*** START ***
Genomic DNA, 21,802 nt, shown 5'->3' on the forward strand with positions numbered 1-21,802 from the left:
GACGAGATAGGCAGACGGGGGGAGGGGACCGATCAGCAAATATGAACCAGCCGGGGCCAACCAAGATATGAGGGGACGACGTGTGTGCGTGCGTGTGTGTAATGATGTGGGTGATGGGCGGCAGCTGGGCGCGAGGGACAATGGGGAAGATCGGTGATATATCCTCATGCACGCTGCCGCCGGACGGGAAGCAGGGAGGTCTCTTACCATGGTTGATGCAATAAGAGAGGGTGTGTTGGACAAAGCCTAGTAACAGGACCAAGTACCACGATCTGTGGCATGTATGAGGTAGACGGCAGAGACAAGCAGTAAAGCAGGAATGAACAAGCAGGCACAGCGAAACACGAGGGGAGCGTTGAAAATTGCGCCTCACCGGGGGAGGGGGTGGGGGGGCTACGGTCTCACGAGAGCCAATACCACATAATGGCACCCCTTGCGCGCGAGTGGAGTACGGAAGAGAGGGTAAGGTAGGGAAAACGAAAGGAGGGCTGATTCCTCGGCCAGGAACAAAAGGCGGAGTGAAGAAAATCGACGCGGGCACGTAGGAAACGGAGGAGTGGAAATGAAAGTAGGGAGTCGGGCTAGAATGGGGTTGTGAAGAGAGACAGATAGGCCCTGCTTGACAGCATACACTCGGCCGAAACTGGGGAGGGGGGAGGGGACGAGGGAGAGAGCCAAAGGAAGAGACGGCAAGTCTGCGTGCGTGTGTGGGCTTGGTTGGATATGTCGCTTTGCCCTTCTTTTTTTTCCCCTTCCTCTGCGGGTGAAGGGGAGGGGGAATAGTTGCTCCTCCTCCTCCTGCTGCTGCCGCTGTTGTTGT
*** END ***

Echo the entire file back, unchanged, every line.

Genomic DNA, 21,802 nt, shown 5'->3' on the forward strand with positions numbered 1-21,802 from the left:
GACGAGATAGGCAGACGGGGGGAGGGGACCGATCAGCAAATATGAACCAGCCGGGGCCAACCAAGATATGAGGGGACGACGTGTGTGCGTGCGTGTGTGTAATGATGTGGGTGATGGGCGGCAGCTGGGCGCGAGGGACAATGGGGAAGATCGGTGATATATCCTCATGCACGCTGCCGCCGGACGGGAAGCAGGGAGGTCTCTTACCATGGTTGATGCAATAAGAGAGGGTGTGTTGGACAAAGCCTAGTAACAGGACCAAGTACCACGATCTGTGGCATGTATGAGGTAGACGGCAGAGACAAGCAGTAAAGCAGGAATGAACAAGCAGGCACAGCGAAACACGAGGGGAGCGTTGAAAATTGCGCCTCACCGGGGGAGGGGGTGGGGGGGCTACGGTCTCACGAGAGCCAATACCACATAATGGCACCCCTTGCGCGCGAGTGGAGTACGGAAGAGAGGGTAAGGTAGGGAAAACGAAAGGAGGGCTGATTCCTCGGCCAGGAACAAAAGGCGGAGTGAAGAAAATCGACGCGGGCACGTAGGAAACGGAGGAGTGGAAATGAAAGTAGGGAGTCGGGCTAGAATGGGGTTGTGAAGAGAGACAGATAGGCCCTGCTTGACAGCATACACTCGGCCGAAACTGGGGAGGGGGGAGGGGACGAGGGAGAGAGCCAAAGGAAGAGACGGCAAGTCTGCGTGCGTGTGTGGGCTTGGTTGGATATGTCGCTTTGCCCTTCTTTTTTTTCCCCTTCCTCTGCGGGTGAAGGGGAGGGGGAATAGTTGCTCCTCCTCCTCCTGCTGCTGCCGCTGTTGTTGT